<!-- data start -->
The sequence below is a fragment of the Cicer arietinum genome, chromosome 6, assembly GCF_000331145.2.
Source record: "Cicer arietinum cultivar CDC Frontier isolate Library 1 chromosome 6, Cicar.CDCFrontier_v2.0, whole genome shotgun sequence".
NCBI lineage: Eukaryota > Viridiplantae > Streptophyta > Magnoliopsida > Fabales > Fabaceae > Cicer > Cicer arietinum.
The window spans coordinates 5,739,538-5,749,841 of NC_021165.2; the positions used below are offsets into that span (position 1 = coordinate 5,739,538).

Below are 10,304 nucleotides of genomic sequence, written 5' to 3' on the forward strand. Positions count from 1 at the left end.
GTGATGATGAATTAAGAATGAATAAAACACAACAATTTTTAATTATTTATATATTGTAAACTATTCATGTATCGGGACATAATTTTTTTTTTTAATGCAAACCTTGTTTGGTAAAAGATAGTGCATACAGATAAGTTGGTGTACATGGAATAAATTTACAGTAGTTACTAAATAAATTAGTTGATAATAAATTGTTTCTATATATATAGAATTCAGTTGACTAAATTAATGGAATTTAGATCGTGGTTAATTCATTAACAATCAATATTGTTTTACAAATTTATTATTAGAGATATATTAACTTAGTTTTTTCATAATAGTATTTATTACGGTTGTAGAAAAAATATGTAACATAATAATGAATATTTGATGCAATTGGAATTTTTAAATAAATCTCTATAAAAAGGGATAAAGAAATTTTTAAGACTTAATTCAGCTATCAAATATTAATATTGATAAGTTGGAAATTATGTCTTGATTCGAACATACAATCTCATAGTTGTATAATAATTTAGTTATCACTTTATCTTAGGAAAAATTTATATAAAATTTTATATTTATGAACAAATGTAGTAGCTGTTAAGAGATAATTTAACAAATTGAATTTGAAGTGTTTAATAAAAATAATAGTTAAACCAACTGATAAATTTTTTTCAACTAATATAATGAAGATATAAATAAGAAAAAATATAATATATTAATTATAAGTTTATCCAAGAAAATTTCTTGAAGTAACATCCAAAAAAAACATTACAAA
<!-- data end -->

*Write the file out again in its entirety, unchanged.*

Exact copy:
The sequence below is a fragment of the Cicer arietinum genome, chromosome 6, assembly GCF_000331145.2.
Source record: "Cicer arietinum cultivar CDC Frontier isolate Library 1 chromosome 6, Cicar.CDCFrontier_v2.0, whole genome shotgun sequence".
NCBI lineage: Eukaryota > Viridiplantae > Streptophyta > Magnoliopsida > Fabales > Fabaceae > Cicer > Cicer arietinum.
The window spans coordinates 5,739,538-5,749,841 of NC_021165.2; the positions used below are offsets into that span (position 1 = coordinate 5,739,538).

Below are 10,304 nucleotides of genomic sequence, written 5' to 3' on the forward strand. Positions count from 1 at the left end.
GTGATGATGAATTAAGAATGAATAAAACACAACAATTTTTAATTATTTATATATTGTAAACTATTCATGTATCGGGACATAATTTTTTTTTTTAATGCAAACCTTGTTTGGTAAAAGATAGTGCATACAGATAAGTTGGTGTACATGGAATAAATTTACAGTAGTTACTAAATAAATTAGTTGATAATAAATTGTTTCTATATATATAGAATTCAGTTGACTAAATTAATGGAATTTAGATCGTGGTTAATTCATTAACAATCAATATTGTTTTACAAATTTATTATTAGAGATATATTAACTTAGTTTTTTCATAATAGTATTTATTACGGTTGTAGAAAAAATATGTAACATAATAATGAATATTTGATGCAATTGGAATTTTTAAATAAATCTCTATAAAAAGGGATAAAGAAATTTTTAAGACTTAATTCAGCTATCAAATATTAATATTGATAAGTTGGAAATTATGTCTTGATTCGAACATACAATCTCATAGTTGTATAATAATTTAGTTATCACTTTATCTTAGGAAAAATTTATATAAAATTTTATATTTATGAACAAATGTAGTAGCTGTTAAGAGATAATTTAACAAATTGAATTTGAAGTGTTTAATAAAAATAATAGTTAAACCAACTGATAAATTTTTTTCAACTAATATAATGAAGATATAAATAAGAAAAAATATAATATATTAATTATAAGTTTATCCAAGAAAATTTCTTGAAGTAACATCCAAAAAAAACATTACAAA